EIFF 2015 – Review: Brand New-U

film reviews | movies | features | BRWC EIFF 2015 - Review: Brand New-U


There have been some fine examples of indie Brit sci-fi of late, with Under the Skin and Ex_Machina bringing brains and beauty to the genre. But this high-concept UK/Euro thriller is neither as big nor clever as it thinks it is.

Brand New-U follows Slater (Lachlan Nieboer) as he pursues the woman he loves (Nora-Jane Noone) through a series of parallel lives. With each ‘lifespace’ he’s able to wipe the slate clean and start afresh thanks to the titular shady organisation, which facilitates the transitions through a network of doppelgangers. Apparently, where these ‘Identicals’ come from isn’t important enough to explain.

Indeed, there’s very little exposition at all in this film, and while there is a dreamlike immediacy gained from abandoning the hows and the whys of the film’s concept, Brand New-U also loses a lot of depth because of it. There’s not enough character and relationship development, resulting in a lack of emotional engagement, which is exacerbated by the fact that the multiple identities are neither distinct nor very interesting. The audience is offered no insight into why these characters would want to exchange one life for another – a fatal flaw.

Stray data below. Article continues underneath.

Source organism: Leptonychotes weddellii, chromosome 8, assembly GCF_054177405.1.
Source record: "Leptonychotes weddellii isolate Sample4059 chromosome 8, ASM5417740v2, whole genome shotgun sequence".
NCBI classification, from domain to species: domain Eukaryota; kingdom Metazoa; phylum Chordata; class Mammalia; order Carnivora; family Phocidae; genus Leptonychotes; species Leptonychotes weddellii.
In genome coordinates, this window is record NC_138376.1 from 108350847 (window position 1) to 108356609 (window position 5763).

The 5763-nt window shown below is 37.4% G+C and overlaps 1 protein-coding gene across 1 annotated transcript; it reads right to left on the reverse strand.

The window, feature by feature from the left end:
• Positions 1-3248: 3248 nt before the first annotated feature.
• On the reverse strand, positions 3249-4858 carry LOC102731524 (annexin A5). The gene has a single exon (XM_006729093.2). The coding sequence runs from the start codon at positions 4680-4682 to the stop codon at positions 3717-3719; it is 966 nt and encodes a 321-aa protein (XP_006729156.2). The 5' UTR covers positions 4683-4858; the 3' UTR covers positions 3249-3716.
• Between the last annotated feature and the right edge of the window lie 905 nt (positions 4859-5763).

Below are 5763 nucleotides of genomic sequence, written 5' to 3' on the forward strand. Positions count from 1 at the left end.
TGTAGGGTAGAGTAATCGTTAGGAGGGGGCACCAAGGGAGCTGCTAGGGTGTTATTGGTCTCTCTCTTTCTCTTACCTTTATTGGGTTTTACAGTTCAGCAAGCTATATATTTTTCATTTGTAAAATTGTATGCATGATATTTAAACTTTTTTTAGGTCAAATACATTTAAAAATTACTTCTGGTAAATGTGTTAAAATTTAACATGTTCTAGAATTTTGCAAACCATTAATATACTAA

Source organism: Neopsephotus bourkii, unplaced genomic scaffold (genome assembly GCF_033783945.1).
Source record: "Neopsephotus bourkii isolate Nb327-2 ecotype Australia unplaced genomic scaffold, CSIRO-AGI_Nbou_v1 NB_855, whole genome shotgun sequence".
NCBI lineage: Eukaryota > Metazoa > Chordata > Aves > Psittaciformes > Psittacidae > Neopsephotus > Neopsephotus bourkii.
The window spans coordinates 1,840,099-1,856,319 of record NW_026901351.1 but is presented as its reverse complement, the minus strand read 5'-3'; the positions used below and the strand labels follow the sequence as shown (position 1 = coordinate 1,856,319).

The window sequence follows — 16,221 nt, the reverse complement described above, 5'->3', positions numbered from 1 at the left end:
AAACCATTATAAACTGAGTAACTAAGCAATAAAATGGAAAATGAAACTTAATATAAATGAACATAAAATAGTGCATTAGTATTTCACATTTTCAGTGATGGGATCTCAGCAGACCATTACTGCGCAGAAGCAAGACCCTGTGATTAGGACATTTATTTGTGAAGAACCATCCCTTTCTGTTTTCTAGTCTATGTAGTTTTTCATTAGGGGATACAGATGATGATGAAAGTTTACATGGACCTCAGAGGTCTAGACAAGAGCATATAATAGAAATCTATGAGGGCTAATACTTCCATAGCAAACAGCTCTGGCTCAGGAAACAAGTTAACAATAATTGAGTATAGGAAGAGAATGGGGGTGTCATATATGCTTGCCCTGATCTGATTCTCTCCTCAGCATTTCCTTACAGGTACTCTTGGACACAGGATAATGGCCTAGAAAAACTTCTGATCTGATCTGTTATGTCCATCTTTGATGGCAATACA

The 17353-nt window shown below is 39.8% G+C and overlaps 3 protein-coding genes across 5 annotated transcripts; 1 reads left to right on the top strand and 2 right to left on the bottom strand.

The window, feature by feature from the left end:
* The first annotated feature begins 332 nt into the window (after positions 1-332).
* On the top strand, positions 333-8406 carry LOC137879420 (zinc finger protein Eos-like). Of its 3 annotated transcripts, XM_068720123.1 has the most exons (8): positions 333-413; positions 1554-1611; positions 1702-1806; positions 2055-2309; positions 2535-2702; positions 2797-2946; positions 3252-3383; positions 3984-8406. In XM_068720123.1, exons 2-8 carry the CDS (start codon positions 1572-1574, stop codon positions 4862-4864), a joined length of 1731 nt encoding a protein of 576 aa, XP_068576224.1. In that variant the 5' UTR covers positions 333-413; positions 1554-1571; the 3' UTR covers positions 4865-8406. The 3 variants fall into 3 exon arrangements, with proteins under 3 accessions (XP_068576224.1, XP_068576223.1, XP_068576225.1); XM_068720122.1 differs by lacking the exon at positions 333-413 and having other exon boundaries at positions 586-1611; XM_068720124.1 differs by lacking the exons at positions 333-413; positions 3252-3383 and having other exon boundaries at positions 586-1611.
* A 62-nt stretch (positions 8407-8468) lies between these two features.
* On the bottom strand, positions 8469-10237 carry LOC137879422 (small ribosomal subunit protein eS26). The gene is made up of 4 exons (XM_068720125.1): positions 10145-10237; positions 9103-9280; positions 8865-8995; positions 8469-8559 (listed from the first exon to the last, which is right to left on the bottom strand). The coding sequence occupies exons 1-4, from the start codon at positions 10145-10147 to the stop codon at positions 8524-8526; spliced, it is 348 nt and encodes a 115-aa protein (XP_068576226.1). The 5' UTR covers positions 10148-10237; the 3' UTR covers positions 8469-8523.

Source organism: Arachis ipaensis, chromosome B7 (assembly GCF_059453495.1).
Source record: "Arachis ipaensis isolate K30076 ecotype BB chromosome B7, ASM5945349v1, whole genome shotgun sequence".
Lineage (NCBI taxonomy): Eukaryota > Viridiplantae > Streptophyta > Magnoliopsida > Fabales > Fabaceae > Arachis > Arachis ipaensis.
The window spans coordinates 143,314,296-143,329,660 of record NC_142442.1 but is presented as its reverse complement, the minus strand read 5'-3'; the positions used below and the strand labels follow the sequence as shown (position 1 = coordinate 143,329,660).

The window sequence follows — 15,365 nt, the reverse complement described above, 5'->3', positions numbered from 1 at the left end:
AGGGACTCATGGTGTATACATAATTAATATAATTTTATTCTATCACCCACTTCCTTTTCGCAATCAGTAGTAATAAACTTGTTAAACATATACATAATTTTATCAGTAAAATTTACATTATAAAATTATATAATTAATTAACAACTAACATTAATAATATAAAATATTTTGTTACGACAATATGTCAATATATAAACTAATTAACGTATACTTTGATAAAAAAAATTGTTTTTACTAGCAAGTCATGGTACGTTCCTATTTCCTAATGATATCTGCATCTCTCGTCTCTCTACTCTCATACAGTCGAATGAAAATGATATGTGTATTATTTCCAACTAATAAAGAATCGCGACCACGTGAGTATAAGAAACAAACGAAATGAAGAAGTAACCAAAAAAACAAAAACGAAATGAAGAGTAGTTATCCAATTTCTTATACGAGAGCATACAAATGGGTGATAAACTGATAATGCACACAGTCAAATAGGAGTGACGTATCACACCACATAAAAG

The film riffs on similar themes and aesthetics to Orphan Black, but this is nowhere near as engaging or entertaining as the BBC series. And while there are echoes of Lynch in the dreamlike dystopia, the tricksy camerawork and a glitchy sound mix just get a bit irritating after a while.

Nora Jane Noone (The Magdalene Sisters, The Descent) makes the most of not-very-much as the enigmatic love interest, while Lachlan Nieboer’s plank performance looks even worse alongside the excellent Nick Blood’s (Agents of S.H.I.E.L.D.) annoyingly brief cameo.

Brand New-U attempts to grapple with big questions of existence and identity, but fails to explore or engage with these themes in any meaningful way, resulting in a shallow, if shiny, cinematic experience.

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Having previously written for Junxion17 and The Big Issue, Ben is now a film PR & Marketing Manager. When he's not watching or working on movies, Ben plays guitar in his band Ghosts As Alibis.



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